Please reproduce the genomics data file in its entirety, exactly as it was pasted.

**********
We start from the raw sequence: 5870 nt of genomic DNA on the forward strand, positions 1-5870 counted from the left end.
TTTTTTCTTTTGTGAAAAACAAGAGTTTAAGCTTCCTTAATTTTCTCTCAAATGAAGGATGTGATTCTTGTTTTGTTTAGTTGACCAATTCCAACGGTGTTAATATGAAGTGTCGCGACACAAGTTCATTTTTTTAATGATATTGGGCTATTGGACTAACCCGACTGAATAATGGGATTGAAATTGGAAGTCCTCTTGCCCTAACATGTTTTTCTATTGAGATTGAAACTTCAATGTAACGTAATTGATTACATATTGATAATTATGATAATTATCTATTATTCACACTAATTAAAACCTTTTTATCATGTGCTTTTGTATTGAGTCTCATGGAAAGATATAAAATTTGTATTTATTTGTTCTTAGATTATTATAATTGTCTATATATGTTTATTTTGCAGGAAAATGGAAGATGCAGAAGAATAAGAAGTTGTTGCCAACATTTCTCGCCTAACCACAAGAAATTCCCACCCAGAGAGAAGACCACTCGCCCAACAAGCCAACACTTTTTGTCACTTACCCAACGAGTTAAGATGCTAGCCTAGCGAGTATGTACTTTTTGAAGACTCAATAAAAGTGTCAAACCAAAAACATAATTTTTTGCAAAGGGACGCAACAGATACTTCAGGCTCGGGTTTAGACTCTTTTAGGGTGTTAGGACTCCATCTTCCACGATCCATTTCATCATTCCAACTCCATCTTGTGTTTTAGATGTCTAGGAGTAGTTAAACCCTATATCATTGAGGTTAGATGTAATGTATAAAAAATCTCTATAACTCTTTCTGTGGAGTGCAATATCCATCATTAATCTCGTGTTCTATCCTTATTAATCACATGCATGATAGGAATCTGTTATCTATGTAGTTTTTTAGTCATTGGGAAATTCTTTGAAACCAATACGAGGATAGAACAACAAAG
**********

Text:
We start from the raw sequence: 5870 nt of genomic DNA on the forward strand, positions 1-5870 counted from the left end.
TTTTTTCTTTTGTGAAAAACAAGAGTTTAAGCTTCCTTAATTTTCTCTCAAATGAAGGATGTGATTCTTGTTTTGTTTAGTTGACCAATTCCAACGGTGTTAATATGAAGTGTCGCGACACAAGTTCATTTTTTTAATGATATTGGGCTATTGGACTAACCCGACTGAATAATGGGATTGAAATTGGAAGTCCTCTTGCCCTAACATGTTTTTCTATTGAGATTGAAACTTCAATGTAACGTAATTGATTACATATTGATAATTATGATAATTATCTATTATTCACACTAATTAAAACCTTTTTATCATGTGCTTTTGTATTGAGTCTCATGGAAAGATATAAAATTTGTATTTATTTGTTCTTAGATTATTATAATTGTCTATATATGTTTATTTTGCAGGAAAATGGAAGATGCAGAAGAATAAGAAGTTGTTGCCAACATTTCTCGCCTAACCACAAGAAATTCCCACCCAGAGAGAAGACCACTCGCCCAACAAGCCAACACTTTTTGTCACTTACCCAACGAGTTAAGATGCTAGCCTAGCGAGTATGTACTTTTTGAAGACTCAATAAAAGTGTCAAACCAAAAACATAATTTTTTGCAAAGGGACGCAACAGATACTTCAGGCTCGGGTTTAGACTCTTTTAGGGTGTTAGGACTCCATCTTCCACGATCCATTTCATCATTCCAACTCCATCTTGTGTTTTAGATGTCTAGGAGTAGTTAAACCCTATATCATTGAGGTTAGATGTAATGTATAAAAAATCTCTATAACTCTTTCTGTGGAGTGCAATATCCATCATTAATCTCGTGTTCTATCCTTATTAATCACATGCATGATAGGAATCTGTTATCTATGTAGTTTTTTAGTCATTGGGAAATTCTTTGAAACCAATACGAGGATAGAACAACAAAG